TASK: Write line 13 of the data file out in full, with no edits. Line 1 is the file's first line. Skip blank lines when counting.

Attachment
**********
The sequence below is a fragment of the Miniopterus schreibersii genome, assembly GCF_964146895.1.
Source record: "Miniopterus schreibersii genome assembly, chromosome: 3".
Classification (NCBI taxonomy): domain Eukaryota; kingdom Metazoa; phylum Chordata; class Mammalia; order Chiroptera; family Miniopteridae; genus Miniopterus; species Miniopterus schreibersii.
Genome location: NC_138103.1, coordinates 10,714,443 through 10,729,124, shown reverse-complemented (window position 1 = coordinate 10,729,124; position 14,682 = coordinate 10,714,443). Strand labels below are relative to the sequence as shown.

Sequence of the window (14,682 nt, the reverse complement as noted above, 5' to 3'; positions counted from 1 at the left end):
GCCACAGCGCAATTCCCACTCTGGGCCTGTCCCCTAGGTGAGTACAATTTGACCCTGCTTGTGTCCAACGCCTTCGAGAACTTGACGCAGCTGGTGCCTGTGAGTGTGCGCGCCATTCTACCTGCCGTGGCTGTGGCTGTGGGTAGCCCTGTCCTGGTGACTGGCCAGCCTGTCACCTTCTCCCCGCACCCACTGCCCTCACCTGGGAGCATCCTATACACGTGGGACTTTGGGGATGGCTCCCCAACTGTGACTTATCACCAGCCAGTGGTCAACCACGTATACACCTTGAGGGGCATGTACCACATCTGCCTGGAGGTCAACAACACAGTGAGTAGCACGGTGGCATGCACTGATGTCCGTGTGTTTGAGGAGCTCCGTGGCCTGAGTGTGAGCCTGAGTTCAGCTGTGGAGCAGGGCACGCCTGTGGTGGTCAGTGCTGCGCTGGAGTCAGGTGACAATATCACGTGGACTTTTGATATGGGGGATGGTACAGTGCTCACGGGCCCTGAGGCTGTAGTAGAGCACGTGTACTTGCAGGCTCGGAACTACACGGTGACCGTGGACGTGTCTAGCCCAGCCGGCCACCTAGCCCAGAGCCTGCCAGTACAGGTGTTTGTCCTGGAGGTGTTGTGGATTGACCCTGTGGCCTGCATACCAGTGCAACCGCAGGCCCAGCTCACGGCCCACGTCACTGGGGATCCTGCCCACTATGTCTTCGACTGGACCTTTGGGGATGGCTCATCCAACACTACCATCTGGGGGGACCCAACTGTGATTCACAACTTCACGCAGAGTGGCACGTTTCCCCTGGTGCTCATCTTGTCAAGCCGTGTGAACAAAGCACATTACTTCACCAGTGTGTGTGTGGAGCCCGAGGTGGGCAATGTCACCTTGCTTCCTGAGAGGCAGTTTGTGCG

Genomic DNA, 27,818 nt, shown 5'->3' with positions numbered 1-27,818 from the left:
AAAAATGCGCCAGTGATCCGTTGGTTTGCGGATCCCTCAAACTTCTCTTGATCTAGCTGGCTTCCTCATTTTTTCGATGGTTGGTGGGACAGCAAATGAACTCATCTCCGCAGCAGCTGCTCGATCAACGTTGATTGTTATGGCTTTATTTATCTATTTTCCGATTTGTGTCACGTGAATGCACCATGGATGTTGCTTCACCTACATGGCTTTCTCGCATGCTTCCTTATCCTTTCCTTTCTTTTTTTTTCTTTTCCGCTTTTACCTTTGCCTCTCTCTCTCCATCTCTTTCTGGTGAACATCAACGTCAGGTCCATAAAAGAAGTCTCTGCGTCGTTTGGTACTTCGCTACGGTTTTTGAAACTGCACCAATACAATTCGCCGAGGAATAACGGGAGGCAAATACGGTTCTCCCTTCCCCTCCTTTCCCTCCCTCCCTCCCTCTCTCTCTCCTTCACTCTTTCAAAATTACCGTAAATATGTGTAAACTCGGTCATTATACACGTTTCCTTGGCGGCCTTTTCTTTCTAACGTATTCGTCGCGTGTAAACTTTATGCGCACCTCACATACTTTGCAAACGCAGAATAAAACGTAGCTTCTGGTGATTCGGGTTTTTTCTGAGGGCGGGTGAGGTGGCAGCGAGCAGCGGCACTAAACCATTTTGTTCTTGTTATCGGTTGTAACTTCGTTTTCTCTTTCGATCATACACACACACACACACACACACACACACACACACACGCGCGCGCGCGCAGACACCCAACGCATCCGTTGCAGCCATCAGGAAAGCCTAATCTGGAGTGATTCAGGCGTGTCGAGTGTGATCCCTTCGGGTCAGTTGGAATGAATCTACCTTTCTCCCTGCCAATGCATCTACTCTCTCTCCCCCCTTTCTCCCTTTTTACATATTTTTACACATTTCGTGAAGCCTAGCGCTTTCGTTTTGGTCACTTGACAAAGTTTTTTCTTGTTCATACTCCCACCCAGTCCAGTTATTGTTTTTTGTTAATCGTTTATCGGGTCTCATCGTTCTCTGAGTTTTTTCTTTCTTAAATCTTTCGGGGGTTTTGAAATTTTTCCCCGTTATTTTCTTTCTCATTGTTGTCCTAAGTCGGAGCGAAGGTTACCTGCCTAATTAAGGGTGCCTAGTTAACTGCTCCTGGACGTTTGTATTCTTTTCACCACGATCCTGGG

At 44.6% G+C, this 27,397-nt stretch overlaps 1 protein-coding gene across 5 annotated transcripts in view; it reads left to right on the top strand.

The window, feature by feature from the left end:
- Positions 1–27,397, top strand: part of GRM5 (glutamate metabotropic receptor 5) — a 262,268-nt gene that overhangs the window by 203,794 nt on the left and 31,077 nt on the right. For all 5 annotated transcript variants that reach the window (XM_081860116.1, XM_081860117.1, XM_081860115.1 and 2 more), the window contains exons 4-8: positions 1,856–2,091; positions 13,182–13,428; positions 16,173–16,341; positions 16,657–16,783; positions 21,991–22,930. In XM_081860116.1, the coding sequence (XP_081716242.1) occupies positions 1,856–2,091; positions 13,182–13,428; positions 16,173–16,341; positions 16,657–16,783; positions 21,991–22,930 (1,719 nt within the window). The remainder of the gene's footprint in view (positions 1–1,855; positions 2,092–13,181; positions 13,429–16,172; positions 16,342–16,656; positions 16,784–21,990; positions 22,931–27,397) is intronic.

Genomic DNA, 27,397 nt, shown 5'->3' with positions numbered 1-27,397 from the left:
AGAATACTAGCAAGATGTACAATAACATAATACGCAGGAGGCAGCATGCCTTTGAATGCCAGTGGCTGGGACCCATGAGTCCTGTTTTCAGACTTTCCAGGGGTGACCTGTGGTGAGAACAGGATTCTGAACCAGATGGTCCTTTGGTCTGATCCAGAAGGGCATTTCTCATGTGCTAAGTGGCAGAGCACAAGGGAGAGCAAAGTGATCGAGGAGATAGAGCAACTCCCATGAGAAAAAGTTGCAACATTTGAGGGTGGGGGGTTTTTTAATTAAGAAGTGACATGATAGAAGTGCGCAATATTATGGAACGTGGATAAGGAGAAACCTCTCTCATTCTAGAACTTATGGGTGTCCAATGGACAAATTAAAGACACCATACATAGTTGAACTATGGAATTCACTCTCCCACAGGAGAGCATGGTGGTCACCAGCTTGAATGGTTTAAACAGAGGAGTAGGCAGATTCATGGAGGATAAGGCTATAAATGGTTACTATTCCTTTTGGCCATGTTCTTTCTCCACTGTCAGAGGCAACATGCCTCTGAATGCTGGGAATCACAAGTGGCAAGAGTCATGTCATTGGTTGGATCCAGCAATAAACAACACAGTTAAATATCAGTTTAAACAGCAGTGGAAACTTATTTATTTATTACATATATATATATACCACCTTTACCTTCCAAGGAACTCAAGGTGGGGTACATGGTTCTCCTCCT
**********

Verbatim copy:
AGAATACTAGCAAGATGTACAATAACATAATACGCAGGAGGCAGCATGCCTTTGAATGCCAGTGGCTGGGACCCATGAGTCCTGTTTTCAGACTTTCCAGGGGTGACCTGTGGTGAGAACAGGATTCTGAACCAGATGGTCCTTTGGTCTGATCCAGAAGGGCATTTCTCATGTGCTAAGTGGCAGAGCACAAGGGAGAGCAAAGTGATCGAGGAGATAGAGCAACTCCCATGAGAAAAAGTTGCAACATTTGAGGGTGGGGGGTTTTTTAATTAAGAAGTGACATGATAGAAGTGCGCAATATTATGGAACGTGGATAAGGAGAAACCTCTCTCATTCTAGAACTTATGGGTGTCCAATGGACAAATTAAAGACACCATACATAGTTGAACTATGGAATTCACTCTCCCACAGGAGAGCATGGTGGTCACCAGCTTGAATGGTTTAAACAGAGGAGTAGGCAGATTCATGGAGGATAAGGCTATAAATGGTTACTATTCCTTTTGGCCATGTTCTTTCTCCACTGTCAGAGGCAACATGCCTCTGAATGCTGGGAATCACAAGTGGCAAGAGTCATGTCATTGGTTGGATCCAGCAATAAACAACACAGTTAAATATCAGTTTAAACAGCAGTGGAAACTTATTTATTTATTACATATATATATATACCACCTTTACCTTCCAAGGAACTCAAGGTGGGGTACATGGTTCTCCTCCT